It was a night not unlike most as College of Idaho strength and conditioning coach Mike Shines walked out of a dinner lounge in downtown Boise. He noticed a group of people had gathered outside. Shines walked over to see the subject of the gathering—a man physically abusing a woman.
Shines stood among the group, just like the others, until the woman was shoved onto his car. That is when he spoke up and said something.
“I asked myself, ‘Had he not thrown her on my car, would I have stood there like everybody else, or would I have done something?’” Shines said.
“We twa hae paidl'd in the burn, frae morning sun till dine; but seas between us briad hae roar'd, sin' auld lang syne."
So goes a verse in perhaps the most famous Scottish song there is, Robert Burns’ “Auld Lang Syne.” With its traditional, olde tyme feel and bagpipe accompaniment, Scottish—and, more broadly, Celtic—music has spread from the British Isles across the globe.
Explore the final frontier at The College of Idaho’s Whittenberger Planetarium! The New Horizons mission will be the lead topic when the planetarium hosts its next public show at 7 p.m. July 23 inside Boone Hall on the C of I campus in Caldwell. Learn about the New Horizons mission, which left Earth in 2006 en route to Pluto, and just flew by the planet on July 14. New Horizons is the first-ever space mission to explore a world so far from Earth.
A dozen kids gathered onto the carpet of the Shannon Lounge and sat in a circle. One by one, in a counterclockwise pattern, they counted in Chinese, “yī, èr, sān, sì, wǔ, liù…,” until they reached the number 30. By the end of the week, they’d be counting even higher.
“The fact that this class is offered on the C of I campus really enhances our culture,” said C of I English professor Dr. Rochelle Johnson, whose daughter Wren attended the class.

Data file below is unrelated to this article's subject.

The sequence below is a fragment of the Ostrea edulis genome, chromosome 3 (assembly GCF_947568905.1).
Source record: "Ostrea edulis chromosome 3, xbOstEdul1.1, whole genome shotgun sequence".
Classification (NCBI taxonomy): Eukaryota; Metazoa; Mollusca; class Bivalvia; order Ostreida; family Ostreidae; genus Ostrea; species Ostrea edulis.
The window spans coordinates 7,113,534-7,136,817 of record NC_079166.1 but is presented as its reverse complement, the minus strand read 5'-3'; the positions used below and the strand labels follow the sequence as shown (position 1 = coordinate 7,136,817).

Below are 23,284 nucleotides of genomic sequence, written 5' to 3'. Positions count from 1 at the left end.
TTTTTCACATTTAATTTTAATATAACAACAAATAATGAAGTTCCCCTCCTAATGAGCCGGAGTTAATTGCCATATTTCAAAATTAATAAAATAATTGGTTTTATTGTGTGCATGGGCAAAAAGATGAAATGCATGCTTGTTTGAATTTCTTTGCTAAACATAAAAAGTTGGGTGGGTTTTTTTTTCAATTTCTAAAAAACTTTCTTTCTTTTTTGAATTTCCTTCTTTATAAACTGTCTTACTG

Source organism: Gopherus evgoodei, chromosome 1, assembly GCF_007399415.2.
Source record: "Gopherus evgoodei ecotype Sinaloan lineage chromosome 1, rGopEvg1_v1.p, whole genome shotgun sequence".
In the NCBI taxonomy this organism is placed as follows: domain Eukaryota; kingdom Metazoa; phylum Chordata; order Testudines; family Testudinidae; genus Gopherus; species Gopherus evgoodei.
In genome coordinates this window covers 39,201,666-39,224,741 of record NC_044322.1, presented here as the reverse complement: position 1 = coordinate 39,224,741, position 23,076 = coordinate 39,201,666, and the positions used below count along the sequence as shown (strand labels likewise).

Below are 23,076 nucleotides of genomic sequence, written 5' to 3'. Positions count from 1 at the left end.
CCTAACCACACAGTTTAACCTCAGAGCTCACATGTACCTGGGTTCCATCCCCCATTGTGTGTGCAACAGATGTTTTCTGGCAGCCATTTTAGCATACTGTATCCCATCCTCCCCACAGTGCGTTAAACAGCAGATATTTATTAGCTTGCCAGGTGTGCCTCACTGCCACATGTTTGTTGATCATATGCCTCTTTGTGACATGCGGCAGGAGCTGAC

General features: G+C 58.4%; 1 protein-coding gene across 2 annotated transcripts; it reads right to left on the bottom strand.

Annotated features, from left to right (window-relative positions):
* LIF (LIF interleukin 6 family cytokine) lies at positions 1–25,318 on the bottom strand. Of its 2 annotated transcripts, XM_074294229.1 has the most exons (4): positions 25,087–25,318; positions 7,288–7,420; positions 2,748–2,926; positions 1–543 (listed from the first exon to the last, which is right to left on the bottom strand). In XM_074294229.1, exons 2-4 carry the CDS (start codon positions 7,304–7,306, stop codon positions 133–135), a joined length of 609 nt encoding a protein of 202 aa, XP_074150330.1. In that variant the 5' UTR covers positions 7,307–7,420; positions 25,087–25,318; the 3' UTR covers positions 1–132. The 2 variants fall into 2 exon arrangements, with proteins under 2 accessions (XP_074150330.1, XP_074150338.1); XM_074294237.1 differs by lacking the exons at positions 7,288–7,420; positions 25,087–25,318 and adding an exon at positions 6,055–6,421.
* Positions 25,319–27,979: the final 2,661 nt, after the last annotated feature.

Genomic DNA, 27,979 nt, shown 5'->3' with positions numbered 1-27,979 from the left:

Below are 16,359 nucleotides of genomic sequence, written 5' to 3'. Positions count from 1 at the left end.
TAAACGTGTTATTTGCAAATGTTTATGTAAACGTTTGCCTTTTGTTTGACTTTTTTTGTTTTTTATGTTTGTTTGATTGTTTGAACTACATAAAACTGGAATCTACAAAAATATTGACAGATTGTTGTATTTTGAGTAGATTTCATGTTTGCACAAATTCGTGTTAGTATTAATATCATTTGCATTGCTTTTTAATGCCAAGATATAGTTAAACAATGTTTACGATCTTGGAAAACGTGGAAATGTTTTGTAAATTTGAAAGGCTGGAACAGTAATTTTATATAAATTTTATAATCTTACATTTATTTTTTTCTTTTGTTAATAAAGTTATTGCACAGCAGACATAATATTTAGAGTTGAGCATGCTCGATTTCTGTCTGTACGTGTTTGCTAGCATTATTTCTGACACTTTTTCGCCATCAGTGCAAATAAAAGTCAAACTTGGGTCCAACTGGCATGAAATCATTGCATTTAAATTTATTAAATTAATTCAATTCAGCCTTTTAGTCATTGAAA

“I counted to 100 today,” Wren said after the last day of class.
College of Idaho senior Roxanna Alma-Taya landed in Beijing at midnight. After traveling halfway across the world, she got off the plane alone and unable to speak any Chinese. Trying to find her hotel, contact her university the next day and get around were all challenges to say the least. But in the midst of feeling like a small fish in a large pond, Alma-Taya decided to just keep swimming.
The College of Idaho congratulates the 224 students who made the Spring 2015 Dean’s List. To receive Dean's List recognition, a student must complete at least nine graded credits and achieve a GPA of 3.75 or higher for the semester. Nearly 20 percent of the College’s total enrollment made the spring semester Dean’s List. Students honored are listed below by hometown:
It has been 85 years since The College of Idaho’s founding president, Dr. William Judson Boone, taught botany. Eighty-five years since the sun beat down upon his fedora-shaded face as he stood in the dusty Owyhee desert and slinked over to inspect and show his students the “ruts” of a plant. But Boone’s spirit—and the botanical prowess of the College—lives on.
On a warm June morning, several C of I students hopped into a van and headed toward the Boise Mountains. Their first stop was 55.6 miles away from Caldwell at Grimes Creek on Highway 21, near Idaho City.